Wednesday, April 30, 2008

The Vienna School of Fantastic Realism - Part 3


The paintings of the Vienna School of Fantastic Realism have, according to the historian Johann Muschik, very little in common with the abstracted, psychic-automatic and the ethnographic directions of international surreal­ism. With naturalistic surrealists such as Dali, Delvaux and Magritte, they share only their attention for detail and precision-craftsmanship. The difference is that the Vienna School concerns itself not with the elimina­tion of the rationale, the exclusivity of the irrationale and the absurd, with which even the veristic surrealists are pre-occupied, but presentation of the conscious and subconscious world as an inseparable whole, which they achieve and emphasize by fantastic exageration. The fantastic realists deal with lofty themes, such as War and Peace, Culture and Nature, the Rational and Irrational, Civilisational and, in the narrower sense, Psychological Pro­blematic. Clearly, their philosophy is of a dualistic nature, echoing the philosophies of Nietsche and Schoppenhauer and the psychological theories of Freud and Jung, but one can also detect traces of ancient myths and religions, especially those of mesopotamian origin and belief-systems and the classic struggle between Apollonian and Dionysian characteristics.

These artists of the Vienna School draw their inspirations from the layered labyrinthic underground which represents the other side of life of this city (Vienna) and its inhabitants. This other side, which is an inner imaginative-inspirational counterpart to the real outer world, expressed with the help of logic-alogic associations, analogisation and symbolisation could be seen as an alternate reality. Like in dreams, the categories of outer reality and of space and time are dissolved, and past and future blends with the present. Cause and effect is interchangable, and the infinite realm of the soul is traversed with the help of imagination and fantasy, ex­plored, ecstatically experienced and presented through artistic-creative activity.When revolutionary changes are experienced and become overpowering (taken into account the times in which the Vienna artists had their formative years), when exterior threats and inner Angst can barely coped with, but human existence is forced to deal with it, to live and survive, then the hidden inner forces become exceptionally strong. In these situations, the other side is a refuge, a return to the primeval existence and, submerging in the dream-conscious means not only freedom, but also strenghtening, so that we may return refreshed to deal with the reality of the outer world. I don't think the works of the Fantastic Realists advocates escapism, but rather to turn inward to draw strength from the inner forces and possibly to gain a new perspective to conquer faith by increasing the heights and depths of ones perception and awareness.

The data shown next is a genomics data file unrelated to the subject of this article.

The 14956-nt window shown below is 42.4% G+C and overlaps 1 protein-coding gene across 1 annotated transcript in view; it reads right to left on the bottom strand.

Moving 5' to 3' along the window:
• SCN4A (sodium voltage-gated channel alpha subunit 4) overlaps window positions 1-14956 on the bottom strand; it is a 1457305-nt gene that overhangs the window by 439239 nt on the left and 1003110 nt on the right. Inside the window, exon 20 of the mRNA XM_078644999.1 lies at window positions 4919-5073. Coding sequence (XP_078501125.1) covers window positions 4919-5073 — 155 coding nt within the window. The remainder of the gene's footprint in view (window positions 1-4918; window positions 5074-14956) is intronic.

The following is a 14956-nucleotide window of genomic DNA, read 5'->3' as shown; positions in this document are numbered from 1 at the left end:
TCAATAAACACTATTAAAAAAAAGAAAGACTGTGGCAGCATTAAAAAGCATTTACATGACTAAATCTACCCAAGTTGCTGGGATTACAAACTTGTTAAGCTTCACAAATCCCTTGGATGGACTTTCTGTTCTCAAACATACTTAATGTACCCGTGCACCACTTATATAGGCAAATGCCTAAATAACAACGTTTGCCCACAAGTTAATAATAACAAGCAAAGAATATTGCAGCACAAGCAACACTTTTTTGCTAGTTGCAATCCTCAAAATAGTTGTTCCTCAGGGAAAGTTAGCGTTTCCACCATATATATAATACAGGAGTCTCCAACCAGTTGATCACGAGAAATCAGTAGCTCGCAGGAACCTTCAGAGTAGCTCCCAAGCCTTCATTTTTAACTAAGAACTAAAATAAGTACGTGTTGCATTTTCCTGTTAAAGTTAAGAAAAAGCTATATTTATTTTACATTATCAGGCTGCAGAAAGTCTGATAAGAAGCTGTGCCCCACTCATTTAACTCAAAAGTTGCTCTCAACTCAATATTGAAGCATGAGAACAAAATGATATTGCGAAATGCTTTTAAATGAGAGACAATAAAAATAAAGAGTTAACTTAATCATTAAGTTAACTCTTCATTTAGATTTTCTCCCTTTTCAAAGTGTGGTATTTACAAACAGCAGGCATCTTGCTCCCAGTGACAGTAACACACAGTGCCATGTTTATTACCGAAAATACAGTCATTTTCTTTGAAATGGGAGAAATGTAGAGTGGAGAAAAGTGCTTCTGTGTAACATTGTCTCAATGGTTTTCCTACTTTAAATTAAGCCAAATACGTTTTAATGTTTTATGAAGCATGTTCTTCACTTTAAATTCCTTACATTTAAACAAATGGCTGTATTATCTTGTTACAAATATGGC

One could see the works of the Fantastic Realists as a blueprint to a poetic world-view. This worldview is not sharply bordered, neither logically or only after aesthetic categories structured, but a free floating organism, open on all sides. As such it is the attempt of a syn­thesis, which combines within the mythos of fantasy the Micro and Macro Cosmos, the Outer and Inner, Light and Dark, Day and Night, Sun and Moon, Heaven and Hell, Religion and Magic. All the Viennese fantasists are in a special and personal way builders of myth, and as such in our modern world picture representatives of a type of artists, which since the Renaissance bring to light the numine afflatur, the poetic in its original meaning pertaining to poetry and creation. This poetic-mystic process, set against the background of our de-mythologized present, heralds a new Romanticism.

Through the art of the Fantastic Realists, an aspect of the world has been made visible to us, which we may have overlooked. It is the sensitivity of the artist, which brings to light things we may be blind to, things we may not deem worthy of attention, things we may have suppressed, consciously or subconsciously. It is the duty of the artist to make visible. In the case of the Fantastic Realists, it is a seemingly visible world, transfor­med into a truly total visible form.Wieland Schmied asks:

"How much of this seemingly visible world can still be made visible today?"
He answers his own question by saying:
"Only a few years ago, the American Pop-artists - Rauschenberg, Liechtenstein, Warhol, Indiana, Rosenquist, Wesselman, D'Arcangelo - made a completely new world visible to us: a world of banal objects of daily use, the soup-cans, the icecream-cone, trafic-signals, neon-signs, comic-strips."